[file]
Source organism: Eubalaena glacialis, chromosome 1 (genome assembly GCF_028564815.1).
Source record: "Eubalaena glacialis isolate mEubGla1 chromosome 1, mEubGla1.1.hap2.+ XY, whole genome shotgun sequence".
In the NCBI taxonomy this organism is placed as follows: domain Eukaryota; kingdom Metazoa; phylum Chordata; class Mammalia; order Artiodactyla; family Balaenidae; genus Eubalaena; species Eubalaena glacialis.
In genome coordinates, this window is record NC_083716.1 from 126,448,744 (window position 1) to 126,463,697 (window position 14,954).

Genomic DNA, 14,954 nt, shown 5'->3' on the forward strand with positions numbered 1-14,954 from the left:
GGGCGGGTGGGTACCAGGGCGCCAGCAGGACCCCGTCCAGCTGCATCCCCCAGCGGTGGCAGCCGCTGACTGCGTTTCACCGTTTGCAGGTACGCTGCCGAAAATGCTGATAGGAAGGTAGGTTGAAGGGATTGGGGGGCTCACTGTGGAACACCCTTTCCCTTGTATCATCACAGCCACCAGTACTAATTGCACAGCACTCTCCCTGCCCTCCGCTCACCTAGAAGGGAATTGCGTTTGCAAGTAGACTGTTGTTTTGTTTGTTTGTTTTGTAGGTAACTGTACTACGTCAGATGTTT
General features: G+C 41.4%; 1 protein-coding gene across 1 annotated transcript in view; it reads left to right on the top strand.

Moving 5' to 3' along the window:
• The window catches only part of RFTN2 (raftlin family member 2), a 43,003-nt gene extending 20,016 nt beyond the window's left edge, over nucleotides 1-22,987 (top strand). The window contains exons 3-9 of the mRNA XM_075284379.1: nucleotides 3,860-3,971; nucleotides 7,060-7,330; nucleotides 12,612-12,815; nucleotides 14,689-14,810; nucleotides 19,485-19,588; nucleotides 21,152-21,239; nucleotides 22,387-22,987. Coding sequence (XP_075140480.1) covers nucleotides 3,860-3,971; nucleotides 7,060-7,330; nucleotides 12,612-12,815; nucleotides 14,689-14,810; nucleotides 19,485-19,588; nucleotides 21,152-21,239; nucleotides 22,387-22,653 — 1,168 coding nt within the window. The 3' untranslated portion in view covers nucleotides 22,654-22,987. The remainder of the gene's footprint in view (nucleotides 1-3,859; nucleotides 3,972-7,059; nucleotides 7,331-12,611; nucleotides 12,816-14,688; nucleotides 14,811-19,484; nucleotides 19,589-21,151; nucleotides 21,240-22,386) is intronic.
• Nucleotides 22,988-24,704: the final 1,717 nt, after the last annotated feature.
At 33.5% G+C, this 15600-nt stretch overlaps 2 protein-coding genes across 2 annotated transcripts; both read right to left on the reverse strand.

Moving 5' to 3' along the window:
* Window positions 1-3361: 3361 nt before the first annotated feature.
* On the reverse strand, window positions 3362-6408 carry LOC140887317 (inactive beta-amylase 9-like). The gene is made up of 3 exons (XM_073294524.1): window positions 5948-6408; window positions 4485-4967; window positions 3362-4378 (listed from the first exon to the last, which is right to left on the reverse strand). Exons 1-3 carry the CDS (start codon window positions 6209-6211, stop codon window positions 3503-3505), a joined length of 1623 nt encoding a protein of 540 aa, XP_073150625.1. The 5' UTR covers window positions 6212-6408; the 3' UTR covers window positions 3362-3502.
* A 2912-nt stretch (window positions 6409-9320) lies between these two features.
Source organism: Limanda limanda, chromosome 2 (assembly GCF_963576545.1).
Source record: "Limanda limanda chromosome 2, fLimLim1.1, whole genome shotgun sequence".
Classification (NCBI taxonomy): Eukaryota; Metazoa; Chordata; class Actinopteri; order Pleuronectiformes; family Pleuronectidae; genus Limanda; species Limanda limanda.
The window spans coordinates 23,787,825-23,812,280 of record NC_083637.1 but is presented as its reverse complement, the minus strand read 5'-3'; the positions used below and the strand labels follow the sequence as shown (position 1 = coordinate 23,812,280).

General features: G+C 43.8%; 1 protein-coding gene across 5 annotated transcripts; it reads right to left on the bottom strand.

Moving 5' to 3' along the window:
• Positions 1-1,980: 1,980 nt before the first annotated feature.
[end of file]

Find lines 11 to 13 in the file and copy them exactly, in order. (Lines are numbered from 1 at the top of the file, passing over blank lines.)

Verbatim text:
At 33.5% G+C, this 15600-nt stretch overlaps 2 protein-coding genes across 2 annotated transcripts; both read right to left on the reverse strand.

Moving 5' to 3' along the window:
* Window positions 1-3361: 3361 nt before the first annotated feature.